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Cleaning Historic Transferware book coverCleaning Historic Transferware
by Scott Hanson

Antique transferware collector Scott T. Hanson shares his process for removing grime and under-glaze stains from historic Staffordshire transferware dishes. Using close-up photographs and clear text, the process is illustrated and described using two examples. Antique dealers have had their secret methods for cleaning these beautiful pieces of pottery but have not wanted the public to discover how it can be done. After ten years of trial and error and experimentation, Hanson has developed a method that will remove the deepest stains from virtually any piece of glazed transferware, returning pieces to the bright colors and clean white backgrounds they had when they left the Staffordshire potteries in the 19th century. Clear, close-up photos walk you through the entire process, step by step. Two examples are shown to illustrate cleaning both a typically stained and dirty piece and a badly stained and grimy piece. Also included is a concise description of the process used to create transferware in the Staffordshire region of England in the 19th century. Understanding how the pieces were made will help you to understand how they became stained under the glaze and how the method illustrated works to remove the stains. Scott T. Hanson is a Maine based architectural historian who collects antique transferware to display and use in his 19th century home, Whitten House. Using documentary research into probate inventories of members of the original family to own the house, and shards of historic transferware found under and around the house in the course of restoration, he was able to identify the exact patterns that were in the house during the time two generations of the Whitten family called it home. Searching in shops, flea markets, auctions, and online, he has slowly found pieces of the patterns the Whitten family owned and assembled a collection reflecting their time in the house. Scott Hanson is also the co-author of The Architecture of Cushing's Island, written with Maine State Historian, Earle G. Shettleworth, and published in 2012. He has appeared, along with Whitten House, on the television program "If Walls Could Talk" on HGTV.

Purchase from Amazon.

Amazon Review
An extremely useful book
By LGL on February 28, 2014
Format: Kindle Edition Verified Purchase
We've collected Staffordshire Blue for years. We try to find the pieces we want in as pristine condition as possible, but sometimes a piece turns up that is stained but desirable in other ways. The approach outlined in this book is the first one we've tried that actually does exactly what the author claims. It isn't fast - it took us almost three months to do our test clean on a blue & white Victorian sugar bowl we'd been given that was badly stained. (And I do mean "badly" - it was brown in places.) At the end of the three months, following Hanson's directions exactly, it looks almost like new. After that we did an older piece, a sauce tureen by Hall, that wasn't as badly stained and required somewhat less time. It, too, looks pristine. Based on our experience with these two pieces, I think the approach is certainly worth trying, and thank the author for sharing the results of his experimentation. We bought the Kindle version of the book.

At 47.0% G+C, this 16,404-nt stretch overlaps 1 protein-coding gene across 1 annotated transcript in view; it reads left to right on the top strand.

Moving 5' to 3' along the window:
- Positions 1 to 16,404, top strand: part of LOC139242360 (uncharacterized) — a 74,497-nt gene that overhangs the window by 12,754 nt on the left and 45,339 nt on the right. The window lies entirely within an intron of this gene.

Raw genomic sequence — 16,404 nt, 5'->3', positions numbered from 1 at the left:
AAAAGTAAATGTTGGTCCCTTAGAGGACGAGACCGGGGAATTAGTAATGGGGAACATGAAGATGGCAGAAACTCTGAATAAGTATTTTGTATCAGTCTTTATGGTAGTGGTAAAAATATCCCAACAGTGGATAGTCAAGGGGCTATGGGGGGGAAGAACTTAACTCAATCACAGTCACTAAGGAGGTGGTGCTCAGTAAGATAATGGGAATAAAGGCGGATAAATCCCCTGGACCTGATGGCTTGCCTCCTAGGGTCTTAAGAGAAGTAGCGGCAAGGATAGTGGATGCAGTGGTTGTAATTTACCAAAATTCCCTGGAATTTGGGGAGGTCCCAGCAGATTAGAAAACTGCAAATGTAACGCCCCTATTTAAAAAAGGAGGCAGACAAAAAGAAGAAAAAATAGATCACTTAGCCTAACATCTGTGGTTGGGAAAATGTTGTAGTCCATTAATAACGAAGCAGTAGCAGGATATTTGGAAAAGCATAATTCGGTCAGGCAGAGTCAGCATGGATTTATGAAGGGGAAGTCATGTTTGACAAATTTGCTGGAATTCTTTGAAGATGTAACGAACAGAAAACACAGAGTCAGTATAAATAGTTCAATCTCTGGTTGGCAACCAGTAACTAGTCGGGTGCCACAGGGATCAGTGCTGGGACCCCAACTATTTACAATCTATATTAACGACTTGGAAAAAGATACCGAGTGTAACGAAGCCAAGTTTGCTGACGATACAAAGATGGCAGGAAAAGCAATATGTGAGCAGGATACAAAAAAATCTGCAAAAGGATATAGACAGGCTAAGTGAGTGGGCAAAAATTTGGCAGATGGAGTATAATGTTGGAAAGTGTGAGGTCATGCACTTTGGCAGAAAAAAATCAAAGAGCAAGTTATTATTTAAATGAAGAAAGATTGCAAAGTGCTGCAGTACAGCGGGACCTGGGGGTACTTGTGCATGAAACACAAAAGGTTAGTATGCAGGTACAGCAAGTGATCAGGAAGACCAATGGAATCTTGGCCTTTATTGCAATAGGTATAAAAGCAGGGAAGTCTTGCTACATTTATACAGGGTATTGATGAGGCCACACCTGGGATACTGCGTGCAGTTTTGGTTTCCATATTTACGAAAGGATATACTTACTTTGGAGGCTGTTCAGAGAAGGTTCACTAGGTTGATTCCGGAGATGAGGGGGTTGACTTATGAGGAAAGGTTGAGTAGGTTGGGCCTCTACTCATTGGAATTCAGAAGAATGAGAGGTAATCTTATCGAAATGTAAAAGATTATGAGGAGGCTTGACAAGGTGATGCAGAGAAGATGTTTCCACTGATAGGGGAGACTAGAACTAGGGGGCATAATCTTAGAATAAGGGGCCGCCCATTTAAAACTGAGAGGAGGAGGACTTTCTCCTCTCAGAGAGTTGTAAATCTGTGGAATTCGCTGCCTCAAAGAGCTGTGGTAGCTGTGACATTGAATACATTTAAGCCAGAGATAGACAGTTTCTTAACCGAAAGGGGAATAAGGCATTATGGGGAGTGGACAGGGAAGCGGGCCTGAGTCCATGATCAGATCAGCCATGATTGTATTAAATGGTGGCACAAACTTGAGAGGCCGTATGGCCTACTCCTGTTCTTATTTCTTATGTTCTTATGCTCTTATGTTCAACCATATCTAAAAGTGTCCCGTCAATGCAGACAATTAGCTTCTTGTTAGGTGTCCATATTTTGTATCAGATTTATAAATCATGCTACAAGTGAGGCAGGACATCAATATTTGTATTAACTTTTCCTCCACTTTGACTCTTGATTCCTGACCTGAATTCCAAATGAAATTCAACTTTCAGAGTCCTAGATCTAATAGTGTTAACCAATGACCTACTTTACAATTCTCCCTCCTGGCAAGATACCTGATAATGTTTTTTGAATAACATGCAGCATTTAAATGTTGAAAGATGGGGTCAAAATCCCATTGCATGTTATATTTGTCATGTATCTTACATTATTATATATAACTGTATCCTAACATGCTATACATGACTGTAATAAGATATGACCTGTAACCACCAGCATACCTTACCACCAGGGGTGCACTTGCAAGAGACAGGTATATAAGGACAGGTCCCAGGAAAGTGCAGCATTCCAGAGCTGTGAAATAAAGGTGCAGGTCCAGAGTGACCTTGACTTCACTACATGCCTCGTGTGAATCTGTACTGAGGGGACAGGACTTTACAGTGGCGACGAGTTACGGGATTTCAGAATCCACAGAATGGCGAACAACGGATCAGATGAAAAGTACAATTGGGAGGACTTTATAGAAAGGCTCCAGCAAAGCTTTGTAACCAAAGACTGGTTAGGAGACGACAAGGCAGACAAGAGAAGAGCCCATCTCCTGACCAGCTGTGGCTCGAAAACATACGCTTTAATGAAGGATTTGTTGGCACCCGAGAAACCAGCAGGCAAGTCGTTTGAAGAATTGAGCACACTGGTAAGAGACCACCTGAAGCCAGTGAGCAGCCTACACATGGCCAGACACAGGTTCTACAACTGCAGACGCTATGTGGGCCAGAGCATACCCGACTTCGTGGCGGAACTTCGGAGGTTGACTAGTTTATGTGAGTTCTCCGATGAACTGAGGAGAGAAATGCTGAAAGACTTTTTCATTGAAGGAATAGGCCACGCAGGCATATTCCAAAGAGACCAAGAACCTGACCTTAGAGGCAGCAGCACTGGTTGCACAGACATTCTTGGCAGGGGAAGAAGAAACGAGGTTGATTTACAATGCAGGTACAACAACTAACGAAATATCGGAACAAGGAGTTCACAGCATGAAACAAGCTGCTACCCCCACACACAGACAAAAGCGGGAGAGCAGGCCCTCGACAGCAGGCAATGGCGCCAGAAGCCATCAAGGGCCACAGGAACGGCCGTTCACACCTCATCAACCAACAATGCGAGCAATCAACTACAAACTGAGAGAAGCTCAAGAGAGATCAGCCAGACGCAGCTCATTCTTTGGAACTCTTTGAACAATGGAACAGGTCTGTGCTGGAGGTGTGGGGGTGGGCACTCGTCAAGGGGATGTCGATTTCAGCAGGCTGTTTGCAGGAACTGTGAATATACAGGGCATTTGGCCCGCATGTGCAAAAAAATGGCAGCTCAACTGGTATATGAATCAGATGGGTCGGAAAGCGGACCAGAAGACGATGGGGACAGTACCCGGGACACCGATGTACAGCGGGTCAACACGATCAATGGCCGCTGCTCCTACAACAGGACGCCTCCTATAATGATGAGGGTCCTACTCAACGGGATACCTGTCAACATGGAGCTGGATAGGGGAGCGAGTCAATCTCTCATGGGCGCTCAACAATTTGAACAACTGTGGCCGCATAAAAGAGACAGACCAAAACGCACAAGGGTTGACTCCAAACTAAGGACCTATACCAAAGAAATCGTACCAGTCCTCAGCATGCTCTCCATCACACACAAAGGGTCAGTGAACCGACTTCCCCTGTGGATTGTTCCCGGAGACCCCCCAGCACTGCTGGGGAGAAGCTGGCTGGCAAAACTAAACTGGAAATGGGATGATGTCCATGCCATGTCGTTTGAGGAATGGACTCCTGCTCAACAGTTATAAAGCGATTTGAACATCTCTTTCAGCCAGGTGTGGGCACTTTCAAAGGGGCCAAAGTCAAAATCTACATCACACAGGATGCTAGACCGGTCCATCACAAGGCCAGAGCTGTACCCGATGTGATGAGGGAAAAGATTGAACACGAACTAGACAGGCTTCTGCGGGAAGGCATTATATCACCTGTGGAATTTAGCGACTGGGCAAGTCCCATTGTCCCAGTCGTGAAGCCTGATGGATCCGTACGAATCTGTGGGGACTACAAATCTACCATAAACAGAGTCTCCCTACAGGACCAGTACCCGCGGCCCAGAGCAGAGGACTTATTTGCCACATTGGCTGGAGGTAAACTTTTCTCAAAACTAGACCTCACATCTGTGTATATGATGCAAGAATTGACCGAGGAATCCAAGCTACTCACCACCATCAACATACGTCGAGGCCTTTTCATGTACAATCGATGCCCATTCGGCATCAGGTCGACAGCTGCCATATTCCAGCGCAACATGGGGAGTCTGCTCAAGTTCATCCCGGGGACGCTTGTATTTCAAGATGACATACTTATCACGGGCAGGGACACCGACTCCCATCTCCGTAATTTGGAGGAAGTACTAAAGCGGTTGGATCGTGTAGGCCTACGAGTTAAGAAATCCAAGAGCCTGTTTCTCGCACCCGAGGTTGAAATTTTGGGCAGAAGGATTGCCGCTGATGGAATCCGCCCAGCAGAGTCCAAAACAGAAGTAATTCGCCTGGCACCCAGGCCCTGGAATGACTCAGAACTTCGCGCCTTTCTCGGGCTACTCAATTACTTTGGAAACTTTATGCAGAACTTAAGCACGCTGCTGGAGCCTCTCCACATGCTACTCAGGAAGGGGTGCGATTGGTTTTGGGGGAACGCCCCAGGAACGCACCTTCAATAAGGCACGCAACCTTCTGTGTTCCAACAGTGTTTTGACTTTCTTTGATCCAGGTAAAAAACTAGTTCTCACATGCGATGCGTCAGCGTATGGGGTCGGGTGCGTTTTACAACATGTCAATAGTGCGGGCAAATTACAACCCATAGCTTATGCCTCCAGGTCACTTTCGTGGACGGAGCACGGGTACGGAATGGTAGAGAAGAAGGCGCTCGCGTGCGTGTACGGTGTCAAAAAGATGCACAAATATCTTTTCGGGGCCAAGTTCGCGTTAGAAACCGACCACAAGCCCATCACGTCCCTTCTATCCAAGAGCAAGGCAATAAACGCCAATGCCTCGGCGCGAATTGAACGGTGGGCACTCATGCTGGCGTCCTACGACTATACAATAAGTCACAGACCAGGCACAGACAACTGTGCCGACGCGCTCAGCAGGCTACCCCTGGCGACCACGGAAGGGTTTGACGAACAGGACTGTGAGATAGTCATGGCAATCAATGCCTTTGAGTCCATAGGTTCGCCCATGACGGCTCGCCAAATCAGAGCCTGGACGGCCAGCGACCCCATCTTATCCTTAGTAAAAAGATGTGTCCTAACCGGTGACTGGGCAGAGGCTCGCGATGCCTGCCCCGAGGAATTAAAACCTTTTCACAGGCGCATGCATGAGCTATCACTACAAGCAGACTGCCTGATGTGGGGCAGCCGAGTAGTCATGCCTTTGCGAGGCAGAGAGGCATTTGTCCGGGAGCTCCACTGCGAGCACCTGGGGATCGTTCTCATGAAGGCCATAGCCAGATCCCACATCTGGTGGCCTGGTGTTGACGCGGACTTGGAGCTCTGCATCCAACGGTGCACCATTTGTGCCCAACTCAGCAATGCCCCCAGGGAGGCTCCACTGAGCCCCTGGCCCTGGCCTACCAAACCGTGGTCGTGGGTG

About the Author
Scott T. Hanson is a Maine based architectural historian who lives in a 19th century home, Whitten House, in the mid-coast region. He grew up in the White Mountains of New Hampshire and attended Pratt Institute in Brooklyn, NY, before settling on the Maine coast. His most recent publication (and first eBook) is "Cleaning Antique Staffordshire Transferware." Using documentary research into probate inventories of members of the original owners of his house, and shards of historic transferware found under and around the house in the course of restoration, he was able to identify the exact patterns that were in the house during the time two generations of the Whitten family called it home. Searching in shops, flea markets, auctions, and online, he has slowly found pieces of the patterns the Whitten family owned and assembled a collection reflecting their time in the house. After a decade of collecting, he has brought back to the house many items matching those owned by the Whittens in the 19th century. As part of that process, he developed an effective and affordable method for cleaning transferware, which he shares in the book.

 


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